to do was line up the mate to it and the attractive force pushed the
button."

"That's very neat," Rene said. "But why the hell didn't he just leave
the port open? He'd hardly do this sort of thing with his dying gasp."

"I'm not sure," I admitted. "As a matter of fact, I wonder why he
radared _me_ if he really wanted to be rescued. He had plenty of
friends who could rescue him more reliably."

       *       *       *       *       *

I had an inkling of what had been on Uncle Isadore's mind. Although
Uncle Izzy had had three--or was it four?--wives, he'd very carefully
had no children. And it had occurred to him at an advanced age to take
an interest in me.

He'd sent me through two years of general studies and reluctantly let
me specialize in studs and neck clasps.

"You were a grilch hop expert in Middle School," he had told me. "How
come you're getting so stuffy?"

"Because I can't be an adolescent all my life, Uncle Isadore," I had
replied stiffly. "I would like to get into some solid line of work and
be a good citizen."

"Phooey!" he'd said. But he had let me do what I'd wanted. It was
because of this that I had felt duty bound to answer his call for help.

I'd _not_ felt duty bound to take all the opportunities he'd tried to
force on me when I got out of school. Mining the semi-solid seas of
Alphard kappa. Fur trading on Procyon beta. And a hundred others, all
obviously doomed to failure unless there was one lucky chance.

"But I'm _happy_ here with my little room and my little job," I kept
telling Uncle Isadore.

"You only think you're happy because you don't know any better," he
kept telling me.

Only, now that he was dead, he seemed to have me where he wanted me.
Now that nothing could matter to him any longer.

"Maybe he was getting senile," Rene suggested.

"Uncle Izzy always said he'd rather die than--he _did_ die," I replied,
suddenly recalling myself to the present and the open outside port of
the ship. I realized how reluctant I was to go in. It was one thing to
admit Uncle Izzy was dead--I cherished no great affection for him--but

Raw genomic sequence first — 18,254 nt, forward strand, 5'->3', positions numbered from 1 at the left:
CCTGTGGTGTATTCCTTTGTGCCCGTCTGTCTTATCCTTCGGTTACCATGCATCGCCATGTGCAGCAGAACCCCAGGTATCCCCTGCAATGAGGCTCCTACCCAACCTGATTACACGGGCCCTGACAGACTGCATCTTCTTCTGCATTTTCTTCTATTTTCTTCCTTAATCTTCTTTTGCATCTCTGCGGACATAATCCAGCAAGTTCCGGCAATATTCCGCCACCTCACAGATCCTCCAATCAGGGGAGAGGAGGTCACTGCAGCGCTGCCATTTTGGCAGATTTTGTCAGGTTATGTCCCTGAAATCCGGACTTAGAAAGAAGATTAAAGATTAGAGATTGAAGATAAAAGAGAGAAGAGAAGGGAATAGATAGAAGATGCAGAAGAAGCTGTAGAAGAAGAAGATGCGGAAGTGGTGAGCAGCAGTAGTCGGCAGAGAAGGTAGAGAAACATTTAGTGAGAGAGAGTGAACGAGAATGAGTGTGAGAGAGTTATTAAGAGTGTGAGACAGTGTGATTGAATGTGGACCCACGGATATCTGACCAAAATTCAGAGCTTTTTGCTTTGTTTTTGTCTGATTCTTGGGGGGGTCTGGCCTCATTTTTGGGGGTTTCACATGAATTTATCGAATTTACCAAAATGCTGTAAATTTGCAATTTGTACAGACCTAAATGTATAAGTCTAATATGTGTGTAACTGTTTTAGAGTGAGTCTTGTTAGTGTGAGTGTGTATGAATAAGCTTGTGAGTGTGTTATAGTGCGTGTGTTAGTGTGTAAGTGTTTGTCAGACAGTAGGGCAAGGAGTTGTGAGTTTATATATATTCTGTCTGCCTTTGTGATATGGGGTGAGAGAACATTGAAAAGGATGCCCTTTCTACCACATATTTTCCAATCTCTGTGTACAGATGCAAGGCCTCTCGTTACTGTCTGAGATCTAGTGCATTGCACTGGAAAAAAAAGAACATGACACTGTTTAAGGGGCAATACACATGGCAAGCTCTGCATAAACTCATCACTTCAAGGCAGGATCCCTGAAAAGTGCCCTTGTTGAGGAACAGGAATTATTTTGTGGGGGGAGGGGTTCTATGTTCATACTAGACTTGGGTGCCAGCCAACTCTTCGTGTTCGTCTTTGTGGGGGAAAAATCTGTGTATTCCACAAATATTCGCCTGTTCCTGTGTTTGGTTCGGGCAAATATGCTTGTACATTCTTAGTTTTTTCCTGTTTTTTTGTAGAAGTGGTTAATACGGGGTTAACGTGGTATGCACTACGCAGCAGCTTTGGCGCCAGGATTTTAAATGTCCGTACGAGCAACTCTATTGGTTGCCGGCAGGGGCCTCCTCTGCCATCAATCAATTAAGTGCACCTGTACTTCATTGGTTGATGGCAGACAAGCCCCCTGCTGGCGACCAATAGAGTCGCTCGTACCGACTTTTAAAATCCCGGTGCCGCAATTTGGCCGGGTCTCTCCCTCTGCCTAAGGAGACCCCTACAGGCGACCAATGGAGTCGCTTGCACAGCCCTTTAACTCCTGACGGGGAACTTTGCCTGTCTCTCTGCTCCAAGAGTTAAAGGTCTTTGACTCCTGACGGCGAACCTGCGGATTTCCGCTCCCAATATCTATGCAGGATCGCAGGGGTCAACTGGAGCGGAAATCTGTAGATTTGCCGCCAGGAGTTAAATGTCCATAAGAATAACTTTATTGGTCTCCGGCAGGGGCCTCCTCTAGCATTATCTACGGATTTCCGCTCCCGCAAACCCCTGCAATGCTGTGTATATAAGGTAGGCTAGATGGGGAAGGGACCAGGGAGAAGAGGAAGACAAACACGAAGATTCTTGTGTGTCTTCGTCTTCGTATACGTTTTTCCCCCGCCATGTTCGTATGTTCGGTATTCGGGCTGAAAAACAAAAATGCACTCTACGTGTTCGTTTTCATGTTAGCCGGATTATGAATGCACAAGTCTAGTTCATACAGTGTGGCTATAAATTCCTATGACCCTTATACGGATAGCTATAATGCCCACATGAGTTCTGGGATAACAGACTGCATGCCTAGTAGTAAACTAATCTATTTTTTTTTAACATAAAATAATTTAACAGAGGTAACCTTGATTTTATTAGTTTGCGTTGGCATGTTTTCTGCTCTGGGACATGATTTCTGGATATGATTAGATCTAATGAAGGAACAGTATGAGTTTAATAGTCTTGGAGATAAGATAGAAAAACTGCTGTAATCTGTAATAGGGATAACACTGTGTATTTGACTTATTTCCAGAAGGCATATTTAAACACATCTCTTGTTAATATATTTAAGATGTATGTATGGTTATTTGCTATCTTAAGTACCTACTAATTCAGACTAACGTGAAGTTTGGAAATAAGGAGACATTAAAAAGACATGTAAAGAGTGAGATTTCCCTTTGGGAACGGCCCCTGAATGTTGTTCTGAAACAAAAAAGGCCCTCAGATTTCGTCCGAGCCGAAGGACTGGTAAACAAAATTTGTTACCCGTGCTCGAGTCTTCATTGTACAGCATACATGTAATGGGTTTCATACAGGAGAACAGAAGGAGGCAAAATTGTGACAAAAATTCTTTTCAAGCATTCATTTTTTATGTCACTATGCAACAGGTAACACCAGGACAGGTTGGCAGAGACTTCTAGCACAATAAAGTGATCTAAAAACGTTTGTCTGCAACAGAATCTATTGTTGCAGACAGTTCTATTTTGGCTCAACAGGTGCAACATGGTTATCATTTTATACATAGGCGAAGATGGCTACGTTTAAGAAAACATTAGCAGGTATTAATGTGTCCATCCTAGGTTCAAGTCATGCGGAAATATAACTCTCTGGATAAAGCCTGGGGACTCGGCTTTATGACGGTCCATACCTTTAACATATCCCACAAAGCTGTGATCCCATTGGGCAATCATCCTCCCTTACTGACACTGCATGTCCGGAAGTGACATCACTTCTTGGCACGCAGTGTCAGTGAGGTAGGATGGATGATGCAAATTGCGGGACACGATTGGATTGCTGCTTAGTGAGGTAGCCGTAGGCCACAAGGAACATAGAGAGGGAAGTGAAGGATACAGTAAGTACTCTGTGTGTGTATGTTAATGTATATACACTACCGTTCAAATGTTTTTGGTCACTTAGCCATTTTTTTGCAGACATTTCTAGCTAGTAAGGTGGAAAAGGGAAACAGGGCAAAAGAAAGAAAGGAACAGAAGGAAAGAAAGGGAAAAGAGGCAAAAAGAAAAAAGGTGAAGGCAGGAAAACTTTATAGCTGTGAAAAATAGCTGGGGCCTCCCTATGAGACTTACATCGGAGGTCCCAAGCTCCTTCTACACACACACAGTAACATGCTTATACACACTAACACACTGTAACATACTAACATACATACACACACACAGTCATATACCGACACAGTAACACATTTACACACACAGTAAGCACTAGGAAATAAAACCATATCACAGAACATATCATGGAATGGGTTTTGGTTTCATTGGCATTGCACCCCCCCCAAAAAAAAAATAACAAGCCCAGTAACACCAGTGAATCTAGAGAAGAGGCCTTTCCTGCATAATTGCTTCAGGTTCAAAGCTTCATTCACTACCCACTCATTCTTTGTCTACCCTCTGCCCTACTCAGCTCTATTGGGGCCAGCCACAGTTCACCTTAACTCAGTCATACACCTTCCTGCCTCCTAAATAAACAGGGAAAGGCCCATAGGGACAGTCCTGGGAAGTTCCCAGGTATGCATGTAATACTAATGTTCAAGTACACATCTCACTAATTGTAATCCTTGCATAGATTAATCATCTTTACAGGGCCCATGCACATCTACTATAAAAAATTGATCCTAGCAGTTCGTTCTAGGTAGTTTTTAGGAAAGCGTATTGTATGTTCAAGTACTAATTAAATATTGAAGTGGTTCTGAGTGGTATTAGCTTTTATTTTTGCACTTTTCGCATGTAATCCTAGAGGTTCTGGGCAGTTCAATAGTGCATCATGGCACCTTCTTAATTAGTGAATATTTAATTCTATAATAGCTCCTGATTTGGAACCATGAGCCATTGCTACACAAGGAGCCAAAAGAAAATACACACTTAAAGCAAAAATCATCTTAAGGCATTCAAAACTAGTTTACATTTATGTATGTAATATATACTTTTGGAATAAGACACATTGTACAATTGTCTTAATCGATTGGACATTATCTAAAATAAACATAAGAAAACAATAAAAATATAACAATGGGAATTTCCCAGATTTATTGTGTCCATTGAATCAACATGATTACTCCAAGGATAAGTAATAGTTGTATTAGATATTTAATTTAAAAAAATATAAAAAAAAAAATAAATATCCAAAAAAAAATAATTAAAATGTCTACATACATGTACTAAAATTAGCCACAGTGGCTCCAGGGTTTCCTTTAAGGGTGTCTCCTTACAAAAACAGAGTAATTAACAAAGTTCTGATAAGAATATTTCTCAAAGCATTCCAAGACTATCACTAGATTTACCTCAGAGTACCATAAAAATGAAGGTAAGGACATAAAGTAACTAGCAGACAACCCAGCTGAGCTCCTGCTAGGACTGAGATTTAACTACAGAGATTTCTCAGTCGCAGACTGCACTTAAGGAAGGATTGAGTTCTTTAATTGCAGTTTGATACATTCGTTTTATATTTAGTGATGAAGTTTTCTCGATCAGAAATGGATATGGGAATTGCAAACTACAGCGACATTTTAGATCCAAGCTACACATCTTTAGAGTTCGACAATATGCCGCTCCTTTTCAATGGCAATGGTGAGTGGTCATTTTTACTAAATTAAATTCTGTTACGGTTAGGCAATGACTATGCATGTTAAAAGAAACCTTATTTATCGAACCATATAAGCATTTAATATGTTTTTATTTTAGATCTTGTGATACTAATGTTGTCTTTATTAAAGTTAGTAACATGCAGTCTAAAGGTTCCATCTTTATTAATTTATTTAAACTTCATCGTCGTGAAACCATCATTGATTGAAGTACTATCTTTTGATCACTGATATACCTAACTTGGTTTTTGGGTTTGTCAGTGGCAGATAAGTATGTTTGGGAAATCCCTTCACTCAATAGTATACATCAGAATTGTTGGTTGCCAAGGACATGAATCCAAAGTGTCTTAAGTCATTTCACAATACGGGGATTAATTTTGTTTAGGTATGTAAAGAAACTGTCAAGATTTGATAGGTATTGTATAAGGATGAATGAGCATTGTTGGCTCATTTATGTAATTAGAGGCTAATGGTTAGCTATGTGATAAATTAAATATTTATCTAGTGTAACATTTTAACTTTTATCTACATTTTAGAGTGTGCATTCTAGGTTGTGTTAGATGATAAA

it was something else to have to face his dead body.

"Would you mind going in first?" I asked Rene.

He shrugged and shouldered the inside door open.

He came out, his face a study in perplexity. "Not here!" he said. "This
is the first time I've been wrong in fifteen years!"

"That's because it's the first time you've been up against Uncle Izzy.
He must have closed the port behind him the same way I opened it."

I climbed through the door, feeling immensely relieved. I realized then
what had really been worrying me. If the gods had abandoned Isadore at
the last, what did they have in mind for the rest of us mere mortals?

I kicked at my mind irritably, knowing these were young thoughts. But
then I _am_ young, I explained to myself.

       *       *       *       *       *

The inside of the ship was neat and empty. Stuck on the instrument
panel with a vaccup was a note, in Uncle Izzy's flowery script.

    _My boy. I have died of boredom. Do not look for the remains. I
    have hidden my body to avoid the banality of a decent burial.
    I bequeath you my entire fortune. Find it._

Rene groaned. "I suppose now you want to look for the body."

"No. If he says it's hidden, it's hidden. But it would be a little
silly to go off without finding his fortune, wouldn't it?"

"Looking for buried treasure wasn't in the contract," Rene pointed out.
"You'll have to make it worth my while."

"Another five thousand," I said.

"Make it ten. Payable if I find it."

"Suppose _I_ find it?"

"Don't be ridiculous. You'd be a fool to take two steps on this planet
without me."

He was right, of course. And if we left, I wouldn't get anything. I
thought of Mother living by the bells at a Comfort Park. "All right," I
said.

"What form was his fortune in?" Rene asked. "Money? Bonds? Polarian
droplets? It would help to know what I'm looking for."